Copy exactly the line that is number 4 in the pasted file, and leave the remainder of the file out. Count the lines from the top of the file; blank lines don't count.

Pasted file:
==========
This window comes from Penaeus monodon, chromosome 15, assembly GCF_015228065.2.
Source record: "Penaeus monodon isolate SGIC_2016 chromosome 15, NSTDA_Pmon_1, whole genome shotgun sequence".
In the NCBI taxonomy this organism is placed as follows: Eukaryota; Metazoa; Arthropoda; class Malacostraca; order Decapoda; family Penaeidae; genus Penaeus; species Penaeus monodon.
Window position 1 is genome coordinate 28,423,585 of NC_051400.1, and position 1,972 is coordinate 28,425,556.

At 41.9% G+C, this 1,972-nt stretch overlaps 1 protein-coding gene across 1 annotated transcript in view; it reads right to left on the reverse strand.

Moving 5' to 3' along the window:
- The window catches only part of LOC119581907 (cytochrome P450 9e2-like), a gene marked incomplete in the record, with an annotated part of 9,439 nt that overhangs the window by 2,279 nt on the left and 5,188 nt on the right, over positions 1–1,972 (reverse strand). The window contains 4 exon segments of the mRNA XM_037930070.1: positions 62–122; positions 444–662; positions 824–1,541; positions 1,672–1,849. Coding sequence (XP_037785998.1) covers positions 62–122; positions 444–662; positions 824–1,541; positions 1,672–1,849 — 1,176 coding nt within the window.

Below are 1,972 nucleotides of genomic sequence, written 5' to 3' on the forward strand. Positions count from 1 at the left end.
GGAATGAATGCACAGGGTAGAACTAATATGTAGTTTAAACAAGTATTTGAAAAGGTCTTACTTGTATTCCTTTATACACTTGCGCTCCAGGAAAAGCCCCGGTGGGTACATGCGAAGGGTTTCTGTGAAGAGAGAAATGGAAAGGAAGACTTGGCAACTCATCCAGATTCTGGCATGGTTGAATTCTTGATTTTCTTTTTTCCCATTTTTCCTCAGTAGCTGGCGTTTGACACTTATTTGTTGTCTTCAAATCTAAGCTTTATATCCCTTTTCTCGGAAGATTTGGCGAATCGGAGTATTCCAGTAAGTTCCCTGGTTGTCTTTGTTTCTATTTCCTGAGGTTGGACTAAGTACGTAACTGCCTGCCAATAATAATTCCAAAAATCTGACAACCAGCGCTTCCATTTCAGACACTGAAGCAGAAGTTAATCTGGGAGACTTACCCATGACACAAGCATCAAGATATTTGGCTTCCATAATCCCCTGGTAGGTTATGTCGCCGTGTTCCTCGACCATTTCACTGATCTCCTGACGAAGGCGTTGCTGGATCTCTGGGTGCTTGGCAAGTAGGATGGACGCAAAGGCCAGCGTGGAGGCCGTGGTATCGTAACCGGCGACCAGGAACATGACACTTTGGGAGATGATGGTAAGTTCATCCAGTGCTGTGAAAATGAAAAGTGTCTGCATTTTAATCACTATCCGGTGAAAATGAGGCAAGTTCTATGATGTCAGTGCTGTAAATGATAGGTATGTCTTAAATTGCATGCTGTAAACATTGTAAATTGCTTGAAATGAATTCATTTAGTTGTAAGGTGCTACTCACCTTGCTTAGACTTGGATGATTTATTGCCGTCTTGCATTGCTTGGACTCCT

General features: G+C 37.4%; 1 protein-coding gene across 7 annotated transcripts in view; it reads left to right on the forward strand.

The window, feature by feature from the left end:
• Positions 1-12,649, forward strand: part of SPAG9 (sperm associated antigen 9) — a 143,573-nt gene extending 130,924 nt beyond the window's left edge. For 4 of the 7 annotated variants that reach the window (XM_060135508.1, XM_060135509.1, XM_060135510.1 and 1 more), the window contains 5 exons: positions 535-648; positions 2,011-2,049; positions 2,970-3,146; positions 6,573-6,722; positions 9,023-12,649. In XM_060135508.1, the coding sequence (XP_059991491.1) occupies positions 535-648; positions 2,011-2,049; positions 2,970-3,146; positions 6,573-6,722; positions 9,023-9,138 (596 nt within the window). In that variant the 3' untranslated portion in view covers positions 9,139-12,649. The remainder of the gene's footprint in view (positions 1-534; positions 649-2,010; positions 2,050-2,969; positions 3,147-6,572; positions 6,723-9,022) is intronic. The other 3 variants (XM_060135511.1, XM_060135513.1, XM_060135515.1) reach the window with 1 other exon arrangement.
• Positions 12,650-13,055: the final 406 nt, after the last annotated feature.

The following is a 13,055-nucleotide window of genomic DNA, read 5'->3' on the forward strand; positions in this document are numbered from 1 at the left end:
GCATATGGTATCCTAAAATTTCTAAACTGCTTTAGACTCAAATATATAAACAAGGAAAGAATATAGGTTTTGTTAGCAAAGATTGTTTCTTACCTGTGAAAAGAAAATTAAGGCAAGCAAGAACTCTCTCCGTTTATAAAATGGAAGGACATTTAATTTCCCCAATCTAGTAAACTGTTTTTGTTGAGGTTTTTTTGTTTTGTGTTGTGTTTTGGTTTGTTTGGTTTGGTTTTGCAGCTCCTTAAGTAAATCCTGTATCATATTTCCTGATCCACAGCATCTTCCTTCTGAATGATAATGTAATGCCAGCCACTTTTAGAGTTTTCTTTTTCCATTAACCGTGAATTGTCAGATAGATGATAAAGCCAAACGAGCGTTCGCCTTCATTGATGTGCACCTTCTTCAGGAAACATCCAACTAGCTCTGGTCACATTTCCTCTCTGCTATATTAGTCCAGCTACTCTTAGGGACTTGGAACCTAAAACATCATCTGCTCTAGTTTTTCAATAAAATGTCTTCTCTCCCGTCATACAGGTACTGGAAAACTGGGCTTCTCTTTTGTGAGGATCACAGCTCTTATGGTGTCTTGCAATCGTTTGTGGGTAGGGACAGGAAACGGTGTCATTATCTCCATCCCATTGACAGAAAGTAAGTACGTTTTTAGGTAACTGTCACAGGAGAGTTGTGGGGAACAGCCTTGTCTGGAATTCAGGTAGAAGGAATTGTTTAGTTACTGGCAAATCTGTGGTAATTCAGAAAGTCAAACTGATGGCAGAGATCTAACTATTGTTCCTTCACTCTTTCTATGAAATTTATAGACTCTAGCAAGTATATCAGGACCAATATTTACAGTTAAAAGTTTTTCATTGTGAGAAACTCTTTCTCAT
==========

Window position 1 is genome coordinate 28,423,585 of NC_051400.1, and position 1,972 is coordinate 28,425,556.